US District Court Judge Sylvia H. Rambo sentenced Hall to 116 months imprisonment and three years of supervised release for conspiracy, mail fraud, money laundering and aggravated identity theft. Blunt was sentenced to 29 months imprisonment and three years of supervised release for conspiracy to commit mail fraud and aggravated identity theft. Hall was also ordered to pay $96,431 in restitution and Blunt $38,633 in restitution to the Pennsylvania, Hawaii and Utah departments of Labor.
The Pennsylvania Department of Labor & Industry’s Internal Audits Division and the Office of UC Benefits and Policy assisted with the investigation in this case.
UCMS Basic Account Information Confirmation or Update
Beginning in March of 2018, employers and employer representatives using UCMS will be directed to a new confirmation page upon logging into an account. When logging in, a user will be required to confirm basic account information if it has not been done within the past 365 days.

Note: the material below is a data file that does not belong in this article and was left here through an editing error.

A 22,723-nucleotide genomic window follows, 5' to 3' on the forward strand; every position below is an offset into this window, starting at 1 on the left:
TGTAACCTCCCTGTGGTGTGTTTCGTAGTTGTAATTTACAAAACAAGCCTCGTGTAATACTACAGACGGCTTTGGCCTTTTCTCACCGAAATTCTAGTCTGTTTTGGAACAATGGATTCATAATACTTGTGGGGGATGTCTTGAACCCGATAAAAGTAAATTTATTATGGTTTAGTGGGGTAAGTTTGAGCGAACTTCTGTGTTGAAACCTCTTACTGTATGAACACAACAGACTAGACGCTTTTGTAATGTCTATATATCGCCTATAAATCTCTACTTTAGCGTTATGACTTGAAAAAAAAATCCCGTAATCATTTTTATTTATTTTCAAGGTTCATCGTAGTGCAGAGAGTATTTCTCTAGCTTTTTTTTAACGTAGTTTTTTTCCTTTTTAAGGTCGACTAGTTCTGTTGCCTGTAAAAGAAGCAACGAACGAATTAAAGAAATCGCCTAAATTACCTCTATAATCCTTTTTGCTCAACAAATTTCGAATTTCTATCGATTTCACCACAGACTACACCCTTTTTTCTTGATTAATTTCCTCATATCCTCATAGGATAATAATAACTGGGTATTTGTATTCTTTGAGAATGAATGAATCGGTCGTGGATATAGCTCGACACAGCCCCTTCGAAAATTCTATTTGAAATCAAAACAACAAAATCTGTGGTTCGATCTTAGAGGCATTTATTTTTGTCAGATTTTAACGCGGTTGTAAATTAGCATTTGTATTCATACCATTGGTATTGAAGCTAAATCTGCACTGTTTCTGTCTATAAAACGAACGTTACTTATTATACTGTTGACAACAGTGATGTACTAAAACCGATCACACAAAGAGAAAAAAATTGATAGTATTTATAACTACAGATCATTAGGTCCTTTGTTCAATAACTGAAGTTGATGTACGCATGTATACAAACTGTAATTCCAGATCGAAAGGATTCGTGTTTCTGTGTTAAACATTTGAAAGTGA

The information to be confirmed or updated includes:
Contact information and notification preferences
Owner/Responsible party information
The continued maintenance of employer account information will help to ensure that the appropriate parties within an organization receive important tax information in the manner specified in the organization’s account.
For more information regarding the new confirmation process, please contact the Employer Contact Center at 866-403-6163 Monday through Friday from 8 a.m. until 4:30 p.m.
What is Worker Misclassification?